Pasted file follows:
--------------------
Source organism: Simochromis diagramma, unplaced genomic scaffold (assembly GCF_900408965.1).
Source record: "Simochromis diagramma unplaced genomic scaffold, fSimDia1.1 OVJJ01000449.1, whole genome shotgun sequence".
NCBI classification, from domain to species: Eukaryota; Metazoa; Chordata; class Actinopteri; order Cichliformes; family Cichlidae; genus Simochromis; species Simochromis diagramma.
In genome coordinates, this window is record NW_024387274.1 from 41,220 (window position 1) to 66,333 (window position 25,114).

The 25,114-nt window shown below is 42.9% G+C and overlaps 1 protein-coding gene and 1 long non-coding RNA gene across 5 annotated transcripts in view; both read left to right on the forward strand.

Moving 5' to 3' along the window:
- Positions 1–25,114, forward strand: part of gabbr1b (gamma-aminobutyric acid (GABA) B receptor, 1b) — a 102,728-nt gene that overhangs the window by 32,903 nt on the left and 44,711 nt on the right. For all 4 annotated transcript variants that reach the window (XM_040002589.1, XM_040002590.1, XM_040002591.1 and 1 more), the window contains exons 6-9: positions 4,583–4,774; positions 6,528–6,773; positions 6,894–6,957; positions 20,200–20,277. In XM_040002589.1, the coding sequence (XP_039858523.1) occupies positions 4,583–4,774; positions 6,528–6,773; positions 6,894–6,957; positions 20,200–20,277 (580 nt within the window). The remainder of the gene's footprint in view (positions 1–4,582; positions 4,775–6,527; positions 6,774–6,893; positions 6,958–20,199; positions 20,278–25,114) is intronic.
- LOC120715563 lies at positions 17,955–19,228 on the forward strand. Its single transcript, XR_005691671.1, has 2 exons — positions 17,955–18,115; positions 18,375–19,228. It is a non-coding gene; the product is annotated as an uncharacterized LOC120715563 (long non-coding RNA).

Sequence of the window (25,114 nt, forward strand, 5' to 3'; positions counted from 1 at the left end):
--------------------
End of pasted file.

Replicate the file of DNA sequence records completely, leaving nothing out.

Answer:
Source organism: Simochromis diagramma, unplaced genomic scaffold (assembly GCF_900408965.1).
Source record: "Simochromis diagramma unplaced genomic scaffold, fSimDia1.1 OVJJ01000449.1, whole genome shotgun sequence".
NCBI classification, from domain to species: Eukaryota; Metazoa; Chordata; class Actinopteri; order Cichliformes; family Cichlidae; genus Simochromis; species Simochromis diagramma.
In genome coordinates, this window is record NW_024387274.1 from 41,220 (window position 1) to 66,333 (window position 25,114).

The 25,114-nt window shown below is 42.9% G+C and overlaps 1 protein-coding gene and 1 long non-coding RNA gene across 5 annotated transcripts in view; both read left to right on the forward strand.

Moving 5' to 3' along the window:
- Positions 1–25,114, forward strand: part of gabbr1b (gamma-aminobutyric acid (GABA) B receptor, 1b) — a 102,728-nt gene that overhangs the window by 32,903 nt on the left and 44,711 nt on the right. For all 4 annotated transcript variants that reach the window (XM_040002589.1, XM_040002590.1, XM_040002591.1 and 1 more), the window contains exons 6-9: positions 4,583–4,774; positions 6,528–6,773; positions 6,894–6,957; positions 20,200–20,277. In XM_040002589.1, the coding sequence (XP_039858523.1) occupies positions 4,583–4,774; positions 6,528–6,773; positions 6,894–6,957; positions 20,200–20,277 (580 nt within the window). The remainder of the gene's footprint in view (positions 1–4,582; positions 4,775–6,527; positions 6,774–6,893; positions 6,958–20,199; positions 20,278–25,114) is intronic.
- LOC120715563 lies at positions 17,955–19,228 on the forward strand. Its single transcript, XR_005691671.1, has 2 exons — positions 17,955–18,115; positions 18,375–19,228. It is a non-coding gene; the product is annotated as an uncharacterized LOC120715563 (long non-coding RNA).

Sequence of the window (25,114 nt, forward strand, 5' to 3'; positions counted from 1 at the left end):